NEWSLETTERS

Creativity in Bird Photography
ISSUE 21 | April 2022

When I started photography it was all about the bird. I wanted to take close ups of all birds, but especially rare ones, and soon hoped to get brilliantly sharp images with flawless backgrounds and uncluttered compositions. I was aiming for the perfect “field guide” shot. My dream at that stage was to get a perfect, close up image of an African Pitta or the first ever portrait of a Shelley’s Crimsonwing in the wild. It was a fun and worthy pursuit, as these images show the beauty of birds and often ignite interest and awareness in those that view them. They are also perfectly suited to someone who wants to see and experience as many bird species as possible.

A Cape Grassbird photographed at Ballot’s Bay in the Western Cape. I spent a week studying the daily routine of this Cape Grassbird. It preferred certain prominent perches from which it would serenade the surrounding fynbos. Although I took my best portraits of the bird during this time, it was only when I experimented with light, composition and space that I achieved images that portrayed more of what I felt than purely what I saw.

So what has changed over the last 12 years?

I still love trying to find new or rare birds and I still love portraits, but I now find far more joy in creating images that portray what I felt when in the field and how the overall scene impacted me. The hope is to take images that tell a story, that evoke emotion and that capture the essence and wonder of my subjects. The desire is to express myself through my work and create images that are unique and interesting. I hope by doing this my images and my passion for birds will encourage people to stop and wonder; wonder about how birds are so perfectly made, wonder about their stunning habitats and what we can do to protect them for future generations.

When I visited the Coutadas in 2019 I took a number of close up portraits of this incredible African Pitta. Although these were a dream come true, it was this image of an African Pitta that revealed how it felt to be there and witness one of Africa’s most spectacular birds move through the dense, dark lowland forests of the Zambezi Delta. It hangs on my wall in our office and transports me back to this magical moment.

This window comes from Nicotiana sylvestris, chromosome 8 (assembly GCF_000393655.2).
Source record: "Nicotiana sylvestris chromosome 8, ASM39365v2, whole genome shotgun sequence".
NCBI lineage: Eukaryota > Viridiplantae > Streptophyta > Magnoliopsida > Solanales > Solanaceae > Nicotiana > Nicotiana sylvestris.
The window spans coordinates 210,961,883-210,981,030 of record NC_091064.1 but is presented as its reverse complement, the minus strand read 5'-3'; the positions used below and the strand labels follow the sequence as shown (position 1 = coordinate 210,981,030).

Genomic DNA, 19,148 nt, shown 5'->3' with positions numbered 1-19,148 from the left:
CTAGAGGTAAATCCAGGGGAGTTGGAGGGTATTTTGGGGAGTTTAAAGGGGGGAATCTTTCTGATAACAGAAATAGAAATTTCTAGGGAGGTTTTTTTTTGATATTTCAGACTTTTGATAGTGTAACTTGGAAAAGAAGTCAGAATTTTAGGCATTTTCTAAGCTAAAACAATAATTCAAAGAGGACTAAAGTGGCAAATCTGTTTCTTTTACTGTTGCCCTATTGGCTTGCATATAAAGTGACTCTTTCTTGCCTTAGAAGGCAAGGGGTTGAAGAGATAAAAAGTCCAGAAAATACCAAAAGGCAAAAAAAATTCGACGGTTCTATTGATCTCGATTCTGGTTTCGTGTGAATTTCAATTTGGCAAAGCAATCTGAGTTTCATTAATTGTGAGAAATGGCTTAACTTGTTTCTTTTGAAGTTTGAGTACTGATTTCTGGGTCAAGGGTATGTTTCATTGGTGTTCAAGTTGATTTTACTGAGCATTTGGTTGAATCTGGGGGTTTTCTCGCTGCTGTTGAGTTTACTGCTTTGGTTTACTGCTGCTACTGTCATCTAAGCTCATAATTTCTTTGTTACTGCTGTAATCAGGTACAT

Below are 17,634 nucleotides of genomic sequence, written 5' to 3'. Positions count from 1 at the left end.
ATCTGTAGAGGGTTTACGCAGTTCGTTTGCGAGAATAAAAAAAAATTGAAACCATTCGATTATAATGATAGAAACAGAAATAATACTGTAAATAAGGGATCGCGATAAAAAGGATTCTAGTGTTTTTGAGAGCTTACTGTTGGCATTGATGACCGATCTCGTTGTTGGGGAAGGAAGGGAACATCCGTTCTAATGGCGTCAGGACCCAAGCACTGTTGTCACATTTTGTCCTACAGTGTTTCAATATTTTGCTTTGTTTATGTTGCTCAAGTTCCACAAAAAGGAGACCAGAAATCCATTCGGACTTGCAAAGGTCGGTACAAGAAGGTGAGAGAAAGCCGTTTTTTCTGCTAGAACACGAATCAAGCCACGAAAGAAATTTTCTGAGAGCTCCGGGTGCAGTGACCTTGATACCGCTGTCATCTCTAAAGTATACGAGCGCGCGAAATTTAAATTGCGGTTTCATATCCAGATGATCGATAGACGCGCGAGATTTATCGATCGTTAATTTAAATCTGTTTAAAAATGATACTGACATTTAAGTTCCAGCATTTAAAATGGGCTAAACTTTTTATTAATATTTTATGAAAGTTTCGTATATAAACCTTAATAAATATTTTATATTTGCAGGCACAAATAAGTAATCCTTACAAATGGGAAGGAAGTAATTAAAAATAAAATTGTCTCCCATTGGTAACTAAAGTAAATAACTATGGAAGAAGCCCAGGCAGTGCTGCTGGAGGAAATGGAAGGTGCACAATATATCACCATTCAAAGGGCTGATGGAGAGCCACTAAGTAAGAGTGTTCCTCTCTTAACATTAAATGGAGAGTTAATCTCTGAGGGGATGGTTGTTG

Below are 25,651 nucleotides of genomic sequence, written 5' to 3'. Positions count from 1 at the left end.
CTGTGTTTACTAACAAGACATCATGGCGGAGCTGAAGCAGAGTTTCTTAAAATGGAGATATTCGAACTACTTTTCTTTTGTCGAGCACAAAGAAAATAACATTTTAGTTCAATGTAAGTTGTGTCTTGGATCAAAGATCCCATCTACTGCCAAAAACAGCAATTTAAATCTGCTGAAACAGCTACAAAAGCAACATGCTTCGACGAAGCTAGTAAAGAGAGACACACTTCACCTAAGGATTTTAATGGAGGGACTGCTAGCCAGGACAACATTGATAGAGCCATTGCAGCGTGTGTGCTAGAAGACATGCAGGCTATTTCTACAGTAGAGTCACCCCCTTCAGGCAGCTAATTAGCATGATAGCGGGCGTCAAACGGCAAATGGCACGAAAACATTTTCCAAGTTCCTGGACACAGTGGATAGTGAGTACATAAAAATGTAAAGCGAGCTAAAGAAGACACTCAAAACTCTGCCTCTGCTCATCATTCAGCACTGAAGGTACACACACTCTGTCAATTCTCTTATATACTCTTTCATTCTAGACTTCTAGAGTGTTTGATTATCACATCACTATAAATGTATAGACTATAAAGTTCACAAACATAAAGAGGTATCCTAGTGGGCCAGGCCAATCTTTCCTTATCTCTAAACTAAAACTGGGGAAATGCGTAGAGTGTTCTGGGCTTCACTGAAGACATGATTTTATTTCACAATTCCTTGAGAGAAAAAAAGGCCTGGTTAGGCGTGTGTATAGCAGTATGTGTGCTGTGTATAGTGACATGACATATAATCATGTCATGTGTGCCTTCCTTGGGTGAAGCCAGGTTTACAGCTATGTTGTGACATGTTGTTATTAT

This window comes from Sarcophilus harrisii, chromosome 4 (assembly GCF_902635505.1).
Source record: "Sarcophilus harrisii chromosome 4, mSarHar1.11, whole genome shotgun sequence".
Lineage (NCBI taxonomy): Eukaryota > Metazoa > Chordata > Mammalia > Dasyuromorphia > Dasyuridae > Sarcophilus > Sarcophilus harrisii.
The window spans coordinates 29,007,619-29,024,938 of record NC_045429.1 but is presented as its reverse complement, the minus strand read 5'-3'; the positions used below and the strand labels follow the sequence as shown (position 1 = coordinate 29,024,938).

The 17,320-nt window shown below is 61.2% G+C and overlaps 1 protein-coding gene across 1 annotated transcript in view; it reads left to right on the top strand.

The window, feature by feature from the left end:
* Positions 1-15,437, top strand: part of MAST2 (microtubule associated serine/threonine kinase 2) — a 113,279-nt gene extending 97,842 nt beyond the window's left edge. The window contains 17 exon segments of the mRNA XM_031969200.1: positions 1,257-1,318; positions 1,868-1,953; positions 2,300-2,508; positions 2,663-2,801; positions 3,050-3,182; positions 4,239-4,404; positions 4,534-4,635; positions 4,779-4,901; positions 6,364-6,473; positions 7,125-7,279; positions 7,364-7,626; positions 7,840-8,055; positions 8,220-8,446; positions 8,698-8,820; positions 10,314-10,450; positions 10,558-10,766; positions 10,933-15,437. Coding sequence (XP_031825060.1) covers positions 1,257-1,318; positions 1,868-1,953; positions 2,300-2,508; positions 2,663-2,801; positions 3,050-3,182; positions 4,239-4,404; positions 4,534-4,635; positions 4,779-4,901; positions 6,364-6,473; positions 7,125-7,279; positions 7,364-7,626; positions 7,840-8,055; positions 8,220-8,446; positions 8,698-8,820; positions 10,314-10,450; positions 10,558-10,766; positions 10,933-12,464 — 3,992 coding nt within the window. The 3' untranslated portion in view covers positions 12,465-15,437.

I am now far more intrigued by different perspectives, interesting uses of light, unique compositions and magical environments. My foray into “habitat shots” or “birds in their environment” images 7 years ago was completely accidental, but it is an area that continues to excite my heart and holds so much room for creativity and future developments.

In short, my passion has moved from being all about the bird to being more about art and expression with the bird as the subject. This may seem like a subtle departure, but it has led me down a fascinating journey of self-discovery. 12 years ago I would never have dreamed of studying composition and design, taking inspiration from artists or being interested in different ways to use light and camera techniques to illuminate a subject. In this regard, it feels like I am right at the beginning of my journey. I am learning about what it looks like to be creative, to develop my own style as an artist and to find the right conditions for the creative process to blossom.

A very common but equally pretty Karoo Prinia brings home a Praying Mantis for its new family in stunning Fynbos habitat.

To achieve this end I am having to reconsider how I go about things, where I spend my time, what influences my approach and how I view what success looks like. Consequently, I thought it would be helpful to write a newsletter on creativity in bird photography and document where some of my thoughts are in this regard, albeit that they are in their infancy and constantly being influenced, changed and refined.

To help me with this I have also invited fellow photographer and friend; William Steel, to give a bit of his perspective. William is one of the most creative wildlife photographers I know and his insights on this subject are incredibly valuable. I encourage you to follow William’s work at www.williamsteelphotography.com and sign up to his newsletters.

I hope you enjoy the issue that follows.

Bird Photography and the Creative Process
Love and Passion for your Subject

I recently had the privilege of speaking to the photographic society at Michaelhouse; a well-known private boy’s school, near my home in Balgowan. I was asked to talk about how I got into bird photography, what it takes to become a bird photographer and how photography can influence conservation. It was a wonderful opportunity to encourage a room full of young photographers and share a little bit of what I have learnt on my journey to date. The title of my talk was “Falling in love with your subject” and I used this as a launching pad to talk about what it takes to grow as a photographer and artist.